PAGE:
"Standing here today in comparison to years' past when we didn't make the playoffs, it's night and day. I wholeheartedly belief this organization is heading in the right direction and we have the right feel in this building," O'Neill said. "Guys want to come in and never flinch and do things the right way and build this the right way. The results weren't there, but guys didn't flinch. Guys didn't turn on each other. Guys believed in the coaching staff, and the coaching staff believed in us. That's a credit to the culture that's being built here. Hopefully I can continue to foster that for a lot of years."

Dalton Risner is facing free agency but hopes he can rejoin O'Neill.

As he and his wife Whitney prepare to enter another offseason and return to their Colorado home, Risner is especially grateful after spending seven months away from football last offseason, until signing with the Vikings in September.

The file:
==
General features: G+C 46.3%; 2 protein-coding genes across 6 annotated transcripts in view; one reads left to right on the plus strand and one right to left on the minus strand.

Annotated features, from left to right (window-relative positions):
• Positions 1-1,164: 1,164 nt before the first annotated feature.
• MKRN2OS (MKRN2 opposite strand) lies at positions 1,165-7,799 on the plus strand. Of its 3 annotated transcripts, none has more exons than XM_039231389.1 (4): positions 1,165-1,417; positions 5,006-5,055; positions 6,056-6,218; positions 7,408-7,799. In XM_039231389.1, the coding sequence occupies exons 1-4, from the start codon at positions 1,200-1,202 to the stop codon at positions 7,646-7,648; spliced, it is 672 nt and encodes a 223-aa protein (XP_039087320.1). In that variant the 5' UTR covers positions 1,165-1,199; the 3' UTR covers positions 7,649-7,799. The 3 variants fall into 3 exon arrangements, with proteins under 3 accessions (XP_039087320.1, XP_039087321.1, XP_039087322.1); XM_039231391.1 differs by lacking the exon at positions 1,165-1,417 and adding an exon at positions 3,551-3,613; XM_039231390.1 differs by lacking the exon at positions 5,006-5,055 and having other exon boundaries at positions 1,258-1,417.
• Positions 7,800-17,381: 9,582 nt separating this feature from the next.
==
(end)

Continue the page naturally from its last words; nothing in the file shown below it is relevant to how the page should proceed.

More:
"I was at a time in my life where I just really felt unwanted and unworthy, and the Minnesota Vikings, this organization, blessed me with an opportunity to come here and have a really awesome redemption story," he said. "I'm not talking a Super Bowl right now. I'm not talking playoffs or the Pro Bowl or an All-Pro [honor]. That doesn't matter, though. The redemption that happened this year was to be able to come here and be the starter for the Minnesota Vikings and play football again, and gain that love for the game again. And be welcomed with open arms by this whole organization and by my teammates. It was such a huge blessing, and I'm really, really thankful."